Market Monitor: October Update
Headlines and Highlights
- Stocks post strong October: A late October rally lifted U.S. and international stocks as investors embraced better-than-expected earnings along with speculation that the Federal Reserve might soon ease the pace of its rapid interest-rate hikes. The S&P 500 erased most of the damage from its worst month in 2½ years in September with its best October (+8.1%) since 2015. Small caps (+11.2%) were the top-performing stocks, although along with other equity asset classes they remained down double digits this year. Bonds added to already-horrific losses in 2022 as interest rates rose further.
- Fed hikes again; Powell says no pause imminent: The Federal Reserve raised its benchmark interest rate by three-quarters of a percentage point for a fourth straight meeting as expected Wednesday while hinting at a slower pace in the near future as it gauges the impact of its aggressive policy. Not yet seeing clear evidence that its war on inflation has been sufficiently successful, the Fed pushed the federal funds rate to a range of 3.75% to 4% – the highest since 2008 – and promised more increases ahead. Chair Jerome Powell suggested the Fed could ease the pace in December or at the following meeting, but called it “very premature” to think about pausing rate hikes and suggested the rate will go higher than previously expected.
- Economy logs best quarter since 2021: The U.S. economy grew at a solid pace in the third quarter, beating expectations and expanding despite high inflation and the Fed’s ongoing rate hikes. Gross domestic product increased at a 2.6% annual rate from July through September following two quarters of negative growth. While the housing sector and some other areas of the economy cooled, GDP got a big boost from a narrowing trade deficit as U.S. retailers exported more goods and imported fewer, a reversal of the situation earlier this year when the trade gap reached a record level.
Selected Market Returns
Sources: Morningstar, Altair Advisers
- The Fed’s reaffirmation of its restrictive monetary policy and Jerome Powell’s clear signal that the central bank is not stopping or reversing its stance means continued volatility ahead for markets. We believe the Fed’s take-no-prisoners approach to inflation is necessary and overdue. However, Powell and his colleagues need to find an opportunity to pause sooner rather than later in order to fully assess the consequences of their tightening on the economy and minimize the risk of a more serious downturn.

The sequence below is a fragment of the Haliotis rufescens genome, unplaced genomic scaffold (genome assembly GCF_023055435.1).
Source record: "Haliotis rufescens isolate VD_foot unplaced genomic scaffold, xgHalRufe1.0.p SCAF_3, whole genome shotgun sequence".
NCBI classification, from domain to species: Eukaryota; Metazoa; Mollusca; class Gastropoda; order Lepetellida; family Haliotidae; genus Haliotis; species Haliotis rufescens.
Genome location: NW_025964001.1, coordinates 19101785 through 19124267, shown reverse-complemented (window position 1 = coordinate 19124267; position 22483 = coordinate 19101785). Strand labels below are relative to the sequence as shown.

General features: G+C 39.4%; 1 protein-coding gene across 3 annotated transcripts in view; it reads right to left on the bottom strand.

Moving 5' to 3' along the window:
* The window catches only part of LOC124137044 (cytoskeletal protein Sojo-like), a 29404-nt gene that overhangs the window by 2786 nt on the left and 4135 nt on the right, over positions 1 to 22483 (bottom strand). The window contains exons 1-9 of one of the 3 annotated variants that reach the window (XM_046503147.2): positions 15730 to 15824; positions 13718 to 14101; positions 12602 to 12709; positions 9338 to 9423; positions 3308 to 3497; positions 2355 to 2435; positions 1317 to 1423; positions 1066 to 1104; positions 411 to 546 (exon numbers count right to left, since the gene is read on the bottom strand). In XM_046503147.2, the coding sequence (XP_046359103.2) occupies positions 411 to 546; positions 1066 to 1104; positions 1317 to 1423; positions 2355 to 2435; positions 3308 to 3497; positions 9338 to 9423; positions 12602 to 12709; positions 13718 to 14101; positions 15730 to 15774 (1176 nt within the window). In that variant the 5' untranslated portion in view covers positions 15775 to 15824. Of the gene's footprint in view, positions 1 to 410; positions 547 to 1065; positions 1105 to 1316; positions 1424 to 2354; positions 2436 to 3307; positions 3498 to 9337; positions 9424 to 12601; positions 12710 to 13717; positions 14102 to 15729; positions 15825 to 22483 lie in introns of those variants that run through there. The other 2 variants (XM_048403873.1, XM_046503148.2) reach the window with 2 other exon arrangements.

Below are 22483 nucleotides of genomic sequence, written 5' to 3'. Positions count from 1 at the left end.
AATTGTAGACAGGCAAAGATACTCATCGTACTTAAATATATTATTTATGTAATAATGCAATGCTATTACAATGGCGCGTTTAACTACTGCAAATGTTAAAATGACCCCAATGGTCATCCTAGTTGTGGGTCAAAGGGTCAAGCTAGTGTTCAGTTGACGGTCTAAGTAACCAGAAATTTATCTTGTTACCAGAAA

- The prospect of additional Fed tightening and lingering above-average inflation delays but does not forestall a market recovery in the coming months. Markets will not wait for the Fed cycle to end or inflation to return to normal before rallying. While delayed, we believe stronger markets are not too distant.
- Prior contributors to elevated inflation including goods prices, construction materials, commodities and used cars have been easing, multiple indicators show, even as the Consumer Price Index remains near a four-decade high. We expect inflation readings to trend gradually lower in the months ahead.
- The U.S. economy has so far weathered the rapid rise in interest rates fairly well, as the 2.6% advance in third-quarter GDP illustrated. We expect growth to come under additional pressure as the previous and future rate hikes work their way through the system, given that monetary policy changes tend to impact the economy with a lag. However, as long as a strong labor market and robust consumer spending persist, we view a deep or protracted economic slump as unlikely.
- Bonds are on track for the worst year on record as a consequence of the Fed’s unexpectedly steep rate-hike cycle. We maintain our belief that bonds serve an important function in portfolios by providing diversification because of their historically low correlations to equities in a stable interest-rate environment and, going forward, their now more attractive yields.
The material shown is for informational purposes only. Forward-looking statements are subject to numerous assumptions, risks, and uncertainties, and actual results may differ materially from those anticipated in forward-looking statements. As a practical matter, no entity is able to accurately and consistently predict future market activities, and all investments are subject to the risk of loss. While efforts are made to ensure information contained herein is accurate, Altair Advisers LLC cannot guarantee the accuracy of all such information presented. Material contained in this publication should not be construed as accounting, legal, or tax advice